CVE-2018-6922 (FreeBSD crash due to TCP fragment reassembly vulnerability)



  • I've been experiencing multiple crashes of my Netgate firewall, running FreeBSD 11.1-RELEASE-p10. I have indications from logs that the crashes are due to maliciously formed Telnet sessions from known bad Internet actors, and strongly suspect this vulnerability is the culprit. I sure hope the folks at Netgate/pfSense will integrate a FreeBSD update as soon as it's available ... this vulnerability is more than a nuisance to any FreeBSD device exposed to the Internet!


  • Rebel Alliance Developer Netgate


  • LAYER 8 Global Moderator

    @mfonkr said in CVE-2018-6922 (FreeBSD crash due to TCP fragment reassembly vulnerability):

    maliciously formed Telnet sessions from known bad Internet actors,

    So you have telnet open to the internet?



  • Thanks @jimp -- good to know. Hope it's sooner rather than later ...



  • Good Question @johnpoz

    No, I don't have Telnet exposed. If I understand the vulnerability correctly, it doesn't matter what ports are exposed because the frame won't be dropped until it's reassembled - which doesn't happen before the crash. (If I have that wrong, please correct me.)

    From the CVE, "An attacker who has the ability to send TCP traffic to a victim system can degrade the victim system's network performance and/or consume excessive CPU by exploiting the inefficiency [the algorithm used in FreeBSD v10/11] of TCP reassembly handling ... ". This CVE is the only explanation I could come up with for the frequent, recurring crashes of my Netgate appliance - all within the past week.

    The logs I reviewed didn't clearly/directly indicate the reason for the crashes, though the first several crashes did show packets arriving from "Poor Reputation" (Snort) IP addresses, port 23. Regardless, my assumption about a Telnet session as the culprit appears spurious now. Crashes, after my original post, didn't have the same port-23-associated log entries just prior to the crash. Sadly I'm not skilled enough to dive deeper with equipment on hand. I never actually saw a CPU spike indication, but I'm guessing the 'degraded network performance/excessive CPU consumption' can occur without seeing indicators in real-time reporting information.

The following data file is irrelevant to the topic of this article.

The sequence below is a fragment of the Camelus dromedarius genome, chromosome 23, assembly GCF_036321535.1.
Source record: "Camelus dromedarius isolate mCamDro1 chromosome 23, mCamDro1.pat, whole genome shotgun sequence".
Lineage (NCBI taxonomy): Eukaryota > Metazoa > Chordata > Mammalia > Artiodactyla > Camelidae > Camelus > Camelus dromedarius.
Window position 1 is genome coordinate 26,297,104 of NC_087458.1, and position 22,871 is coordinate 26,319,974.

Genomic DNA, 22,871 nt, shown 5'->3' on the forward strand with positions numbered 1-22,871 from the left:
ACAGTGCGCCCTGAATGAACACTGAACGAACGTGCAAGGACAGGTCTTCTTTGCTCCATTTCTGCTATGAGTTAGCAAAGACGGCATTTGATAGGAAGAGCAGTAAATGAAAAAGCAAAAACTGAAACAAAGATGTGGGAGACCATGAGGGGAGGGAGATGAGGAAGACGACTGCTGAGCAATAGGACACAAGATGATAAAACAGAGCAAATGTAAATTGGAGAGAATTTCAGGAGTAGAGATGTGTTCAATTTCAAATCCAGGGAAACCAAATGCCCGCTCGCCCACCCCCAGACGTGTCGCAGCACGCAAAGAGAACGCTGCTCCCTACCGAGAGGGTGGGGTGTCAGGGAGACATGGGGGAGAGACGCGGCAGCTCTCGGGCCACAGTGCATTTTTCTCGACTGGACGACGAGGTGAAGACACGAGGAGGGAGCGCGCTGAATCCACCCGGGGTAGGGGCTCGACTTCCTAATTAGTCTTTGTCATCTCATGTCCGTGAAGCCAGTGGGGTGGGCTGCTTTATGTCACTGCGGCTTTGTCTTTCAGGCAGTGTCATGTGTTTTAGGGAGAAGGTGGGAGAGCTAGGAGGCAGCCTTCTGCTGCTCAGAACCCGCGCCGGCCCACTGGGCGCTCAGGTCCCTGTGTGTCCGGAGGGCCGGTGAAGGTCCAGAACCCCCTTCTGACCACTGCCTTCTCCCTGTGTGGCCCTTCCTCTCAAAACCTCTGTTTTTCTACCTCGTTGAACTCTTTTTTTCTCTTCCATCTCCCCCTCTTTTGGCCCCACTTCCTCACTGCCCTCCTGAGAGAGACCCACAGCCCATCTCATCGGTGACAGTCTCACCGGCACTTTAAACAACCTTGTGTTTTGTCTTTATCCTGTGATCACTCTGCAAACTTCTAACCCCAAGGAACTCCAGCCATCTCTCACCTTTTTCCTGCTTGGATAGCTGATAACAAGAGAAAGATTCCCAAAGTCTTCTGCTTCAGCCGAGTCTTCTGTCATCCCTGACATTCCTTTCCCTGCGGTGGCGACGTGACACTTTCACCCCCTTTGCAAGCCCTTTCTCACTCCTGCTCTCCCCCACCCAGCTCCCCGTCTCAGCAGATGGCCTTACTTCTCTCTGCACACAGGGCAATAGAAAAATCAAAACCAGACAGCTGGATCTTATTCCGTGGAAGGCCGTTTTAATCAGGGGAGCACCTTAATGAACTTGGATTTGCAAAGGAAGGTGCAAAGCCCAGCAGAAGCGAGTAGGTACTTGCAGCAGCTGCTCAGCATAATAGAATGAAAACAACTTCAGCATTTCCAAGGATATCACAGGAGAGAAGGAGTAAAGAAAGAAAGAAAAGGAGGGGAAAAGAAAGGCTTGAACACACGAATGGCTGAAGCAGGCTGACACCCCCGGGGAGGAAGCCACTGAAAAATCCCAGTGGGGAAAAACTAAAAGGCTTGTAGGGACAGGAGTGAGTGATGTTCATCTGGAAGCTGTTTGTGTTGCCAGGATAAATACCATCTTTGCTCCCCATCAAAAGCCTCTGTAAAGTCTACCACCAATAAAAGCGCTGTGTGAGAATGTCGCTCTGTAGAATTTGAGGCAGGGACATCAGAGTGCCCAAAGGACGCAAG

The crashes that have occurred required unplugging the firewall, then rebooting (with reset for >5-10 seconds after powering up) to get the appliance to boot normally. Unfortunately the crashes recurred - presumably after a scan found my FreeBSD machine operating again - typically 30-120 minutes later.

    My interim solution: I put a non-FreeBSD router between the ISP and local network, so the FreeBSD firewall isn't directly exposed. Not my preferred long-term solution, but hopefully it holds till the OS update is available. No crashes in over 4 hours now, so it seems to be working (and also seems to validate a WAN-based cause for the crashes).

    If ANYONE has a better/alternative explanation to my woes, I'm all ears!